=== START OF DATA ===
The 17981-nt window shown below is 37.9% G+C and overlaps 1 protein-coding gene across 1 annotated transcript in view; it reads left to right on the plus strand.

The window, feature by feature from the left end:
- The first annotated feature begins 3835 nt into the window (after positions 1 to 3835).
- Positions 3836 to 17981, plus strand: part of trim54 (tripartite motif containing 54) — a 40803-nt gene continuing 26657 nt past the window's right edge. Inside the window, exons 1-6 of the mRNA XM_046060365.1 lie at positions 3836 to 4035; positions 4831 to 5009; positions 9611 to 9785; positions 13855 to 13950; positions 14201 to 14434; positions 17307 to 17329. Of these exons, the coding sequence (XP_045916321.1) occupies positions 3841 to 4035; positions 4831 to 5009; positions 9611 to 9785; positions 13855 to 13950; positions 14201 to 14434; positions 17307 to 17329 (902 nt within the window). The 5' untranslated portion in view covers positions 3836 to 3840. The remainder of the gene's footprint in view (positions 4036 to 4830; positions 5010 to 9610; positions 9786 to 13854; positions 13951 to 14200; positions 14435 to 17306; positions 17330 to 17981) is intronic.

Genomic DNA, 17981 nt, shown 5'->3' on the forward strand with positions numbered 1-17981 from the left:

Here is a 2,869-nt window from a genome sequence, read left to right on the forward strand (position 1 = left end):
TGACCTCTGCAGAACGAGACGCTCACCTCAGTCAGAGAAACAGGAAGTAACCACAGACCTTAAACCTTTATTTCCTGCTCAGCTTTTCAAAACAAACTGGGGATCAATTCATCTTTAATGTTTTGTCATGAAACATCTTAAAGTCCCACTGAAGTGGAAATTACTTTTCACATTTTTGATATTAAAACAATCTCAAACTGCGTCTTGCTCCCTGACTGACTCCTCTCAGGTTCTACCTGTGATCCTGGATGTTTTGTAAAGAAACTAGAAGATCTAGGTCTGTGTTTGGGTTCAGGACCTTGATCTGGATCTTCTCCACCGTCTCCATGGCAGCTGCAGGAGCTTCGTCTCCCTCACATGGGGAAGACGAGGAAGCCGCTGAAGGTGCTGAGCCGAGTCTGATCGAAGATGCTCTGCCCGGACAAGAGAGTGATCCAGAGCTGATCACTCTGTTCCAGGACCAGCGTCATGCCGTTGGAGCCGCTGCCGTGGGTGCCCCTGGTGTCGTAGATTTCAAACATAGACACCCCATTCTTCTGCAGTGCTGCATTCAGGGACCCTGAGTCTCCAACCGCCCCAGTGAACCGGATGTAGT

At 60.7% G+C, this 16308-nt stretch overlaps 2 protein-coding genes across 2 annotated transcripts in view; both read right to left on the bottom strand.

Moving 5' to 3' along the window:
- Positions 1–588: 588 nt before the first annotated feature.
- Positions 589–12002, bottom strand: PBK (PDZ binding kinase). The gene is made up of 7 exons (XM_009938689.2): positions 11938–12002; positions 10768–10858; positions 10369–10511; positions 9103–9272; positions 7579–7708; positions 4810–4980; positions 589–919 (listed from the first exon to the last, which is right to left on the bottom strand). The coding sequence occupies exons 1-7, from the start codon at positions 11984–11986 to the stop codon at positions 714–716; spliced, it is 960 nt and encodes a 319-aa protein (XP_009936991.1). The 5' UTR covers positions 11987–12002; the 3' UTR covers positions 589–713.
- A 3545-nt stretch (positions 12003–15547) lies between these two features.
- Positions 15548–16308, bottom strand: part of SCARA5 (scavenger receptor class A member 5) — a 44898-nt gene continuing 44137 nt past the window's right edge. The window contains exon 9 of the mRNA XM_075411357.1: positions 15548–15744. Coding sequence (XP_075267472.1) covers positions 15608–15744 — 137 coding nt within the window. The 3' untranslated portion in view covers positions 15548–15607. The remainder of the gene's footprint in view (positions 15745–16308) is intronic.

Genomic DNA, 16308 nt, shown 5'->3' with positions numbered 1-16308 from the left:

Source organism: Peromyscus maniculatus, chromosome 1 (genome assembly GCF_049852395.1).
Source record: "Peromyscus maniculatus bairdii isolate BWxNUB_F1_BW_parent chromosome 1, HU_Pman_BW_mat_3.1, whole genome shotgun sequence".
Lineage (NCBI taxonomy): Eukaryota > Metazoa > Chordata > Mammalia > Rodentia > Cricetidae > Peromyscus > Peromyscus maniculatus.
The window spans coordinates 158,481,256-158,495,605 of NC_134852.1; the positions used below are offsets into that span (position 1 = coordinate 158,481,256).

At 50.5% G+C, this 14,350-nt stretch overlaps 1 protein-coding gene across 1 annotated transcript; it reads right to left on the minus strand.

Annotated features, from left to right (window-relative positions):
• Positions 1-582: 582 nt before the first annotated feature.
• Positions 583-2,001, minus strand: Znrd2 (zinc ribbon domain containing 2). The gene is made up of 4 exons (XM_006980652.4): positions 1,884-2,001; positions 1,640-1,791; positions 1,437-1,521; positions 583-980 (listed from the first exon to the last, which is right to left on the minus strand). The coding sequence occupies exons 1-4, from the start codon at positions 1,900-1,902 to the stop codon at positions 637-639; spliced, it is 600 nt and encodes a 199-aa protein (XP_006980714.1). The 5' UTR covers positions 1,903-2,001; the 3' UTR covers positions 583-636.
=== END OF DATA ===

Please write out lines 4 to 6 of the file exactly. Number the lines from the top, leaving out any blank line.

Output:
- Positions 3836 to 17981, plus strand: part of trim54 (tripartite motif containing 54) — a 40803-nt gene continuing 26657 nt past the window's right edge. Inside the window, exons 1-6 of the mRNA XM_046060365.1 lie at positions 3836 to 4035; positions 4831 to 5009; positions 9611 to 9785; positions 13855 to 13950; positions 14201 to 14434; positions 17307 to 17329. Of these exons, the coding sequence (XP_045916321.1) occupies positions 3841 to 4035; positions 4831 to 5009; positions 9611 to 9785; positions 13855 to 13950; positions 14201 to 14434; positions 17307 to 17329 (902 nt within the window). The 5' untranslated portion in view covers positions 3836 to 3840. The remainder of the gene's footprint in view (positions 4036 to 4830; positions 5010 to 9610; positions 9786 to 13854; positions 13951 to 14200; positions 14435 to 17306; positions 17330 to 17981) is intronic.

Genomic DNA, 17981 nt, shown 5'->3' on the forward strand with positions numbered 1-17981 from the left:

Here is a 2,869-nt window from a genome sequence, read left to right on the forward strand (position 1 = left end):